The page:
Republicans are often associated with using gerrymandering tactics more than Democrats. This makes it unlikely for a bill against gerrymandering to originate in the Republican-controlled House of Representatives.

The bill would need to be passed by the Democrat-controlled Senate, but there are significant hurdles due to the perfect bicameralism system. It would also require approval from the House, which is unlikely given the current seat distribution.

With the Democrats prevailing in both chambers and receiving the president's unwavering support in the upcoming elections, there exists a distinct possibility that the envisioned scenario could indeed become a reality.

The introduction of independent commissions and clear guidelines for district boundary drawing is to be considered, yet one must be wary of state legislators acting in their self-interest.

The involvement of supposedly independent State Supreme Courts is a plausible solution. Still, the example of the North Carolina Supreme Court presents a disturbing dilemma.

The Court overturned its past ruling, which declared a GOP-drawn congressional map (that could have given Republicans control of 11 of the state’s 14 districts) as “unconstitutional beyond a reasonable doubt”.

While a state court ruling is surely a simpler solution than involving the legislature, both from the perspective of time and legal procedure, the integrity and independence of the court must be ensured.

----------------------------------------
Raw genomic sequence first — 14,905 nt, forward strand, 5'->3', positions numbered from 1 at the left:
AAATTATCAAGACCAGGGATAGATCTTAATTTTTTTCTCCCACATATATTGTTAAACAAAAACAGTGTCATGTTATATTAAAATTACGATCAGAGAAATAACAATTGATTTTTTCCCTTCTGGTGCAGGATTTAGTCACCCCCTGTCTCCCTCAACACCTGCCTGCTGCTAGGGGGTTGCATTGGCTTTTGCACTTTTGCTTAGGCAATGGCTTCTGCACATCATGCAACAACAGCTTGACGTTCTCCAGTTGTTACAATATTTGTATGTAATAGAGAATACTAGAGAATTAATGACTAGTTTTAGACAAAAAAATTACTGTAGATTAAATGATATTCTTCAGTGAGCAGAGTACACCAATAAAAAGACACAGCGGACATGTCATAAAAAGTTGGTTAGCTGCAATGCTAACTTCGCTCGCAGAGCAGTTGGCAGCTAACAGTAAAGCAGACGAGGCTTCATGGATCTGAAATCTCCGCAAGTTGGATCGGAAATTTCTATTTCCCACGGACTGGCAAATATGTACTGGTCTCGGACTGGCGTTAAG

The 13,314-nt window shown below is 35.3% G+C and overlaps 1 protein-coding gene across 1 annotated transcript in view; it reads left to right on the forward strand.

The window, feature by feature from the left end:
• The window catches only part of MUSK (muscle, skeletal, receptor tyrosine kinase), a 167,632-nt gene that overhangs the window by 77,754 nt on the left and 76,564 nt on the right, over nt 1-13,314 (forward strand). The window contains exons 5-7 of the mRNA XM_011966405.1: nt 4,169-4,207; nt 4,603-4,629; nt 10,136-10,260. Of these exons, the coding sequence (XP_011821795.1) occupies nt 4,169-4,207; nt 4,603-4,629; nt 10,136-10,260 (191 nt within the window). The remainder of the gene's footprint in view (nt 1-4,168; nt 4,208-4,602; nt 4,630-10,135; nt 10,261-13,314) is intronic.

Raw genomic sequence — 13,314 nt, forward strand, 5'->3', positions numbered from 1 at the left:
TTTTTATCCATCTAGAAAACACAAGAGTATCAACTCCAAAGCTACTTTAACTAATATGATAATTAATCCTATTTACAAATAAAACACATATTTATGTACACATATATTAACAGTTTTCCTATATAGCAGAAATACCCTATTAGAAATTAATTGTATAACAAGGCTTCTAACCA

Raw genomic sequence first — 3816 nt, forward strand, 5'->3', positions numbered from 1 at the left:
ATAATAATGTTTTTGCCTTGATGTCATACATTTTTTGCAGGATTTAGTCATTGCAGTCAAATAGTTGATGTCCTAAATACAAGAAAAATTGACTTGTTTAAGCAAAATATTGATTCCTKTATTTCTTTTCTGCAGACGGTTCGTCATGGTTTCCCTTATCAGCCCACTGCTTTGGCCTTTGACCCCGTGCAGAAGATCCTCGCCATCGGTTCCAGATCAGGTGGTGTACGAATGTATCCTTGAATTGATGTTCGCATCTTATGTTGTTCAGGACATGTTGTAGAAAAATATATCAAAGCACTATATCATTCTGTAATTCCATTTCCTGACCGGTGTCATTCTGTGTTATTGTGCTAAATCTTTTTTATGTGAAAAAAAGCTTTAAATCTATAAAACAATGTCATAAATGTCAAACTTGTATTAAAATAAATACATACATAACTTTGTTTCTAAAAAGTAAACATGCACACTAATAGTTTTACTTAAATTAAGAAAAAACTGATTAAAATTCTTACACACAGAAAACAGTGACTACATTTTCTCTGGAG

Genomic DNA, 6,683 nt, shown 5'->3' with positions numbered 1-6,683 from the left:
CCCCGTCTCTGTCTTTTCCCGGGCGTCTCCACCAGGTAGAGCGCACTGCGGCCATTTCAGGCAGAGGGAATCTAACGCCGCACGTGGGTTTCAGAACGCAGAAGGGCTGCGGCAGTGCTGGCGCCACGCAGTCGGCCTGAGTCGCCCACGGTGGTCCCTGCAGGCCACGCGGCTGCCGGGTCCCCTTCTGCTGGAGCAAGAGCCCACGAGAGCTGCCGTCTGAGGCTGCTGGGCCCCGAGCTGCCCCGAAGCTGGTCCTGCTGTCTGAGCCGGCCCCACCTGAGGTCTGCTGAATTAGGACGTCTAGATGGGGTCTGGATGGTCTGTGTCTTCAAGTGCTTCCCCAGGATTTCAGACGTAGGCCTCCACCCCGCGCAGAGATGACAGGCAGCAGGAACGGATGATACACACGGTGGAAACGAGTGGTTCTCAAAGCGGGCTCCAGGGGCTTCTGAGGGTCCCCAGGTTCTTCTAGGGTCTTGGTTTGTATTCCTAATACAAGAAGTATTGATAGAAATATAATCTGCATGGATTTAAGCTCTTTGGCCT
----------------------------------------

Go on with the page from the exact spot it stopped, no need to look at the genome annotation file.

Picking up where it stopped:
Currently, the Wisconsin Supreme Court is expected to rule on a similar issue, which could be a significant moment, particularly as Wisconsin is a swing state. A redrawing of districts in Wisconsin would have a lasting impact on the political landscape for years to come.

A Crucial Battle for the Future of American Democracy

Gerrymandering persists as a major issue for American democracy, hindering representation, accountability, and fostering polarisation. It prioritises partisan interests over the common good and limits diverse perspectives.

It urgently needs to be addressed to prevent distortion of electoral outcomes and the underrepresentation of certain groups. In the upcoming 2024 presidential, House, and Senate elections, the stakes are high, as the balance of power could either be evenly distributed between Democrats and Republicans or heavily skewed in favour of one party.

The long-term effects of these outcomes will become evident over time, but ensuring the integrity of elections must remain a priority.

Sources: CNN, Democracy Docket, Politico, The New York Times, US Constitution

Written by Daniela Belinschi

December 2023

The opinions expressed in this publication are those of the author(s). They do not purport to reflect the opinions or views of MJPE or its Board. The designations employed in this publication and the presentation of material therein do not imply the expression of any opinion whatsoever on the part of the MJPE concerning the legal status of any country, area or territory or of its authorities, or concerning the delimitation of its frontiers.